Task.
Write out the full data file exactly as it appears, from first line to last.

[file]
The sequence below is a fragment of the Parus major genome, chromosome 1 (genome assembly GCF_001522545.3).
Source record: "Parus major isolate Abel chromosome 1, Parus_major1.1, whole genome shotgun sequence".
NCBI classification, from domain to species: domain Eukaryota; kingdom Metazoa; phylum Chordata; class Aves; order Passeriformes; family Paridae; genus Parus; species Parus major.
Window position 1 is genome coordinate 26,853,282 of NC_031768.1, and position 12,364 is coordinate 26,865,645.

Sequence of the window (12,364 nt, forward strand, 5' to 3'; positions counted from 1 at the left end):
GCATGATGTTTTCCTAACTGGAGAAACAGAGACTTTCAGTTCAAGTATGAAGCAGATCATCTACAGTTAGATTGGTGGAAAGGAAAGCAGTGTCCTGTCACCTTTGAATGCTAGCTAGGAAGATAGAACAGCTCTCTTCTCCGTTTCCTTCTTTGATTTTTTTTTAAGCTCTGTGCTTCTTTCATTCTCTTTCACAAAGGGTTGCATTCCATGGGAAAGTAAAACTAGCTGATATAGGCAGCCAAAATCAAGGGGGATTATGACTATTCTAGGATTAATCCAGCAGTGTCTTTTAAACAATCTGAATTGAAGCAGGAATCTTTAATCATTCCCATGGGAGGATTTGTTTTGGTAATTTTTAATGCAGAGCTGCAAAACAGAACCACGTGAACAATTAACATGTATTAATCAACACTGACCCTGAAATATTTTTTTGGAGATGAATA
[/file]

The sequence below is a fragment of the Parus major genome, chromosome 1 (genome assembly GCF_001522545.3).
Source record: "Parus major isolate Abel chromosome 1, Parus_major1.1, whole genome shotgun sequence".
NCBI classification, from domain to species: domain Eukaryota; kingdom Metazoa; phylum Chordata; class Aves; order Passeriformes; family Paridae; genus Parus; species Parus major.
Window position 1 is genome coordinate 26,853,282 of NC_031768.1, and position 12,364 is coordinate 26,865,645.

Sequence of the window (12,364 nt, forward strand, 5' to 3'; positions counted from 1 at the left end):
GCATGATGTTTTCCTAACTGGAGAAACAGAGACTTTCAGTTCAAGTATGAAGCAGATCATCTACAGTTAGATTGGTGGAAAGGAAAGCAGTGTCCTGTCACCTTTGAATGCTAGCTAGGAAGATAGAACAGCTCTCTTCTCCGTTTCCTTCTTTGATTTTTTTTTAAGCTCTGTGCTTCTTTCATTCTCTTTCACAAAGGGTTGCATTCCATGGGAAAGTAAAACTAGCTGATATAGGCAGCCAAAATCAAGGGGGATTATGACTATTCTAGGATTAATCCAGCAGTGTCTTTTAAACAATCTGAATTGAAGCAGGAATCTTTAATCATTCCCATGGGAGGATTTGTTTTGGTAATTTTTAATGCAGAGCTGCAAAACAGAACCACGTGAACAATTAACATGTATTAATCAACACTGACCCTGAAATATTTTTTTGGAGATGAATA